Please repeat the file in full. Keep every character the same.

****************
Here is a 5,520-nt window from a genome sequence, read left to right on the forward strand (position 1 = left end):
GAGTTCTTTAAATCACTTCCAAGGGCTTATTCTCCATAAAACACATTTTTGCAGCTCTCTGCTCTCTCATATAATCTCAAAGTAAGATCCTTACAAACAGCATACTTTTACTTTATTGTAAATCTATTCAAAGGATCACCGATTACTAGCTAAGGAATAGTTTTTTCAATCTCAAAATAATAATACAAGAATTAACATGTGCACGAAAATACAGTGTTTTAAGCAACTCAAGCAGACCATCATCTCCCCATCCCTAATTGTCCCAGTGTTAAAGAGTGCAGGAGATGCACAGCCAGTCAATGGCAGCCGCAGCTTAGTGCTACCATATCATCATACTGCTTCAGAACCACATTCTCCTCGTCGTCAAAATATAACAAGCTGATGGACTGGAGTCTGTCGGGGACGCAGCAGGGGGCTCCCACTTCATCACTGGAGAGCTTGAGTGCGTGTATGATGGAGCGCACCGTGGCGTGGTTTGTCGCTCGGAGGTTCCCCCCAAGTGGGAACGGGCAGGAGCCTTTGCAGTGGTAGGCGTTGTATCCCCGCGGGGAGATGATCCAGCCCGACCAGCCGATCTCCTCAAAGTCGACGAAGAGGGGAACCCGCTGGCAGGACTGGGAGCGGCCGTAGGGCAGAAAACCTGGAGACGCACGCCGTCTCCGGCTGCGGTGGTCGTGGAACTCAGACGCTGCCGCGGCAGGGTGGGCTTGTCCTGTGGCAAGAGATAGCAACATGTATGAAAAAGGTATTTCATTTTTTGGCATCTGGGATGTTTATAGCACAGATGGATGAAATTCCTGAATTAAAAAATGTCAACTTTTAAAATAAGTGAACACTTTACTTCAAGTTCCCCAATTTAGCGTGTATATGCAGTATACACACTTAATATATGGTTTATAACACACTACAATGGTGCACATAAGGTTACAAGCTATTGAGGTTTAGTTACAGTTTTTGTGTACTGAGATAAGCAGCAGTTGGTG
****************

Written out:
Here is a 5,520-nt window from a genome sequence, read left to right on the forward strand (position 1 = left end):
GAGTTCTTTAAATCACTTCCAAGGGCTTATTCTCCATAAAACACATTTTTGCAGCTCTCTGCTCTCTCATATAATCTCAAAGTAAGATCCTTACAAACAGCATACTTTTACTTTATTGTAAATCTATTCAAAGGATCACCGATTACTAGCTAAGGAATAGTTTTTTCAATCTCAAAATAATAATACAAGAATTAACATGTGCACGAAAATACAGTGTTTTAAGCAACTCAAGCAGACCATCATCTCCCCATCCCTAATTGTCCCAGTGTTAAAGAGTGCAGGAGATGCACAGCCAGTCAATGGCAGCCGCAGCTTAGTGCTACCATATCATCATACTGCTTCAGAACCACATTCTCCTCGTCGTCAAAATATAACAAGCTGATGGACTGGAGTCTGTCGGGGACGCAGCAGGGGGCTCCCACTTCATCACTGGAGAGCTTGAGTGCGTGTATGATGGAGCGCACCGTGGCGTGGTTTGTCGCTCGGAGGTTCCCCCCAAGTGGGAACGGGCAGGAGCCTTTGCAGTGGTAGGCGTTGTATCCCCGCGGGGAGATGATCCAGCCCGACCAGCCGATCTCCTCAAAGTCGACGAAGAGGGGAACCCGCTGGCAGGACTGGGAGCGGCCGTAGGGCAGAAAACCTGGAGACGCACGCCGTCTCCGGCTGCGGTGGTCGTGGAACTCAGACGCTGCCGCGGCAGGGTGGGCTTGTCCTGTGGCAAGAGATAGCAACATGTATGAAAAAGGTATTTCATTTTTTGGCATCTGGGATGTTTATAGCACAGATGGATGAAATTCCTGAATTAAAAAATGTCAACTTTTAAAATAAGTGAACACTTTACTTCAAGTTCCCCAATTTAGCGTGTATATGCAGTATACACACTTAATATATGGTTTATAACACACTACAATGGTGCACATAAGGTTACAAGCTATTGAGGTTTAGTTACAGTTTTTGTGTACTGAGATAAGCAGCAGTTGGTG